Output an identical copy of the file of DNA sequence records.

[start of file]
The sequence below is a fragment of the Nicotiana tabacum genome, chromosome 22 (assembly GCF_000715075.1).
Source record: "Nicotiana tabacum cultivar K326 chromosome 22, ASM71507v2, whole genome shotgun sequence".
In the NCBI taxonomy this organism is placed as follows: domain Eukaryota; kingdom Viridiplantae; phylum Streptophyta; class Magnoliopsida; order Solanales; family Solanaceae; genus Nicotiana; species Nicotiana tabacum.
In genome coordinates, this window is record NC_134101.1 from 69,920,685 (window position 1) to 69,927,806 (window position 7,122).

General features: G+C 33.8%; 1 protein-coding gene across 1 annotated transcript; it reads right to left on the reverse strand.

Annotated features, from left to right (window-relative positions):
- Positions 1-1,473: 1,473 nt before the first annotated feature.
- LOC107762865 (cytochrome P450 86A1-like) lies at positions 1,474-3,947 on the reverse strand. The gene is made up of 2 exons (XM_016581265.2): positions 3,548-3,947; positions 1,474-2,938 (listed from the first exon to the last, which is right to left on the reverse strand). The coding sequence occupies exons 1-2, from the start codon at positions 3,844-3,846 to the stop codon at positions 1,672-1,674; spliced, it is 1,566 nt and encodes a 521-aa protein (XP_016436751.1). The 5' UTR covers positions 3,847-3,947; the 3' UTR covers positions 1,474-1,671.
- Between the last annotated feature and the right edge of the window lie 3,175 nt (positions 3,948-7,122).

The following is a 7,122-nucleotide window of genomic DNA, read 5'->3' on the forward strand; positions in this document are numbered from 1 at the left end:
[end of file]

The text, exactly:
The sequence below is a fragment of the Nicotiana tabacum genome, chromosome 22 (assembly GCF_000715075.1).
Source record: "Nicotiana tabacum cultivar K326 chromosome 22, ASM71507v2, whole genome shotgun sequence".
In the NCBI taxonomy this organism is placed as follows: domain Eukaryota; kingdom Viridiplantae; phylum Streptophyta; class Magnoliopsida; order Solanales; family Solanaceae; genus Nicotiana; species Nicotiana tabacum.
In genome coordinates, this window is record NC_134101.1 from 69,920,685 (window position 1) to 69,927,806 (window position 7,122).

General features: G+C 33.8%; 1 protein-coding gene across 1 annotated transcript; it reads right to left on the reverse strand.

Annotated features, from left to right (window-relative positions):
- Positions 1-1,473: 1,473 nt before the first annotated feature.
- LOC107762865 (cytochrome P450 86A1-like) lies at positions 1,474-3,947 on the reverse strand. The gene is made up of 2 exons (XM_016581265.2): positions 3,548-3,947; positions 1,474-2,938 (listed from the first exon to the last, which is right to left on the reverse strand). The coding sequence occupies exons 1-2, from the start codon at positions 3,844-3,846 to the stop codon at positions 1,672-1,674; spliced, it is 1,566 nt and encodes a 521-aa protein (XP_016436751.1). The 5' UTR covers positions 3,847-3,947; the 3' UTR covers positions 1,474-1,671.
- Between the last annotated feature and the right edge of the window lie 3,175 nt (positions 3,948-7,122).

The following is a 7,122-nucleotide window of genomic DNA, read 5'->3' on the forward strand; positions in this document are numbered from 1 at the left end: